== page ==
Lara Jean's fifth letter recipient John Ambrose is re-introduced in this movie, but in a different way to the To All the Boys' mid-credits tag, and confusingly, John Ambrose is played by a new actor (Jordan Fisher). Primed as a love rival, John Ambrose is unaware of Lara Jean's relationship with old middle school pal Peter Kavinsky. Although John Ambrose writes to Lara Jean in response to her letter — confusing her emotions — she doesn't write back.

It's not until Lara Jean accepts a volunteer position at a local retirement home that she runs into her previous crush; John Ambrose is also there to help out for college credit. In the book, the coincidence makes a lot more sense: the cool retiree that Lara Jean bonds with (Stormy) is actually grandmother to John Ambrose. In the movie, the coincidence is a little more rote and it grates.

Whilst Lara Jean and John Ambrose renew their bond at the retirement home, it all feels a little forced and the two actors lack chemistry. Arguably, this could be a portent of Lara Jean's ultimate romantic choice, but it's more likely that the dynamic between the two actors simply fell flat. Even the way it's revealed they met as children is weak: they both turned up to a party wearing Halloween costumes (when no one else did), then read Harry Potter together. That's it.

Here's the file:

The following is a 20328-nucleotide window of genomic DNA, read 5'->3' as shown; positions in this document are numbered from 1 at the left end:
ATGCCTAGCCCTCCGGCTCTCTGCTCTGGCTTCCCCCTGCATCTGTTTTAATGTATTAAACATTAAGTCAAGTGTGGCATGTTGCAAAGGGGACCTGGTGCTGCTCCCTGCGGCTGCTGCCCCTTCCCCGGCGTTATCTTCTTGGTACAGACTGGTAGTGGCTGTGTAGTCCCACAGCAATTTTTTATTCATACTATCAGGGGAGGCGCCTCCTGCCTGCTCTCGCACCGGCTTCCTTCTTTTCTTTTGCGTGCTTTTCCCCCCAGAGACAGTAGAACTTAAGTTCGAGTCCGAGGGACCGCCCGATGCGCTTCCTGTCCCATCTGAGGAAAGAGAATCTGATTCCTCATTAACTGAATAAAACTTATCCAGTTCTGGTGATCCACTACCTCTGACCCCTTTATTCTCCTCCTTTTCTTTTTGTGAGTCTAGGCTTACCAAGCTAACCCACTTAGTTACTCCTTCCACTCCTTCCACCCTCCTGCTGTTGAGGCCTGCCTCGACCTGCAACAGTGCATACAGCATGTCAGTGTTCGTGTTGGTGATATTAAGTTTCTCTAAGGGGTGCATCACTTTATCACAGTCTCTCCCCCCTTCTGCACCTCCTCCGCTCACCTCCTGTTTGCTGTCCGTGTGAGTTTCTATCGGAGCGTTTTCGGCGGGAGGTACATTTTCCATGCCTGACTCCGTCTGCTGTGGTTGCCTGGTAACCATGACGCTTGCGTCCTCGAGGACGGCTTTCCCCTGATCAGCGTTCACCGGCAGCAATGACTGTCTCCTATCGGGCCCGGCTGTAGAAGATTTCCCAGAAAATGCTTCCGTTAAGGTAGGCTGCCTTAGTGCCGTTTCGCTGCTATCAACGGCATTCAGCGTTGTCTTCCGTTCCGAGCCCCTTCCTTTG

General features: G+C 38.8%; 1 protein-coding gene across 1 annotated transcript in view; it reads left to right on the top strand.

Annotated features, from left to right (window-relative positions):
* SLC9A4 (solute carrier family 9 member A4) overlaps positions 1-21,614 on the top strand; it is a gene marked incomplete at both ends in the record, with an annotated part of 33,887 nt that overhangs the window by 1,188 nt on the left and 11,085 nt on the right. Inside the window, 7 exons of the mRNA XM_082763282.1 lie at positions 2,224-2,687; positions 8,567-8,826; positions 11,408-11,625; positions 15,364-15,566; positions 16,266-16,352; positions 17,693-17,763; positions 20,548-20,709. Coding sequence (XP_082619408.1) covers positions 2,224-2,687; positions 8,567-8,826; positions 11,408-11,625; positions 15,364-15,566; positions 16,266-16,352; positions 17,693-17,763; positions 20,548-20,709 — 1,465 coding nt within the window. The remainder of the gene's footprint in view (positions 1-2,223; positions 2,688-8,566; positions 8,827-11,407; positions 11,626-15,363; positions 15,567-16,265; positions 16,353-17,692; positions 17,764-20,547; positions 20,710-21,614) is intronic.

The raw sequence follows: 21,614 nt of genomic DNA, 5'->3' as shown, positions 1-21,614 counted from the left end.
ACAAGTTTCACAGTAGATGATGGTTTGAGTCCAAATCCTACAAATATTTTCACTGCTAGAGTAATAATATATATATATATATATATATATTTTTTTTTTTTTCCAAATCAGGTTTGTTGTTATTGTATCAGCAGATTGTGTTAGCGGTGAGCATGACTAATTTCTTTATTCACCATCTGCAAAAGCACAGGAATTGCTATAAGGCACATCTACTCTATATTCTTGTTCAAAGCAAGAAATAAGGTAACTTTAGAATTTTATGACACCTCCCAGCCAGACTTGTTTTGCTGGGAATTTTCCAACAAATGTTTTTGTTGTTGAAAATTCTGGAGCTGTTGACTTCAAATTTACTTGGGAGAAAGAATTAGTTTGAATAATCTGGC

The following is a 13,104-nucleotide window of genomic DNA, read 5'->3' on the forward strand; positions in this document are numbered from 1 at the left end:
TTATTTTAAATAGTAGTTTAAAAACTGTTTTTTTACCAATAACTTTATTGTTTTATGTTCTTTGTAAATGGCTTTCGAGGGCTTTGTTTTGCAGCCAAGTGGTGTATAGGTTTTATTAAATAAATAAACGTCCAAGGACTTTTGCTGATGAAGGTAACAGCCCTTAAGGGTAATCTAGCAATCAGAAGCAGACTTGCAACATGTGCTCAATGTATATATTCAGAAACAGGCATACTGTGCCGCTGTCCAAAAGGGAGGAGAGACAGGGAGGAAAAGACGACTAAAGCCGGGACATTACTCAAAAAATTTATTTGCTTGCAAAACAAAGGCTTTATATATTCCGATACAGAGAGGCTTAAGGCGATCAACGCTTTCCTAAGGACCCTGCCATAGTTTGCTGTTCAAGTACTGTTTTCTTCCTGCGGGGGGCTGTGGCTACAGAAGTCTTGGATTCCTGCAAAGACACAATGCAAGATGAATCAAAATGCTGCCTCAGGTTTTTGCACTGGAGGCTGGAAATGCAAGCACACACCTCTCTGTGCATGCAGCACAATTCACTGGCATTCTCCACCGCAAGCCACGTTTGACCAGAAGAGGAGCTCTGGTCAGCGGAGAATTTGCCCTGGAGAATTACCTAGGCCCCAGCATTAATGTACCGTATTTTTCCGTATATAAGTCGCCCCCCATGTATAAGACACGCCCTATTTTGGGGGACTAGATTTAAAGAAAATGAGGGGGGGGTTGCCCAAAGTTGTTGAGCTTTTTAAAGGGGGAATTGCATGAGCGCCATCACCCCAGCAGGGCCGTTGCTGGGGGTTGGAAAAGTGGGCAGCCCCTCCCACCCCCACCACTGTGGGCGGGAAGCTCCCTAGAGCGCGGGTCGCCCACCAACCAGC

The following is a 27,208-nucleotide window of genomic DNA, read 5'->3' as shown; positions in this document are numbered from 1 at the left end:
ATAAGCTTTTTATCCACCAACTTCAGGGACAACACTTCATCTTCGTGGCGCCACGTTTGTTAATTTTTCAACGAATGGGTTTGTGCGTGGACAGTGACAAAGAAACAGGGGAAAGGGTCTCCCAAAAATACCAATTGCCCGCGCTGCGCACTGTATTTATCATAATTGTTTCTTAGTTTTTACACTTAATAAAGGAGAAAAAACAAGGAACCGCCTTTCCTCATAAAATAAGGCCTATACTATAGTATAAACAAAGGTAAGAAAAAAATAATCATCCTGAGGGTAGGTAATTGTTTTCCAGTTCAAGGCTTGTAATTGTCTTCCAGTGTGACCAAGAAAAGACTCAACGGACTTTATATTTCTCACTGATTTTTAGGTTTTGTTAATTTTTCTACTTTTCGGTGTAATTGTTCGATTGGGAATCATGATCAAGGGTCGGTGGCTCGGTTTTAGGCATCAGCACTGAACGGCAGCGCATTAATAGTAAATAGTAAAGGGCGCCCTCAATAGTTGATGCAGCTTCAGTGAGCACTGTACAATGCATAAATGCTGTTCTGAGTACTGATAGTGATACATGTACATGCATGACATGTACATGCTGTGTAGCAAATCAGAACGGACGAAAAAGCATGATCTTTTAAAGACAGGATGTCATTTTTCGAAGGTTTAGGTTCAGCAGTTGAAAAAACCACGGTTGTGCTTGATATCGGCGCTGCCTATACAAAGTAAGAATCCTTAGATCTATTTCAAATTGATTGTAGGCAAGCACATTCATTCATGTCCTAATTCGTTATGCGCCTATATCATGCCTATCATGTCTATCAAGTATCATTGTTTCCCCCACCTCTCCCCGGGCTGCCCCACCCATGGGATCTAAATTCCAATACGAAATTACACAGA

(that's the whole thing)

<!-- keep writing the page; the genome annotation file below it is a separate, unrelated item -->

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The events of To All the Boys I've Loved Before rightfully portrayed Peter Kavinsky as the dreamboat Jenny Han presented him as in her source material. He inhabits the same iconic role and placement in the teen cinema canon as Blane in Pretty in Pink, Patrick in 10 Things I Hate About You, Zack in She's All That, Duke in She's the Man; the misunderstood guy who's wrongly pigeon-holed but ends up being a real sweetheart.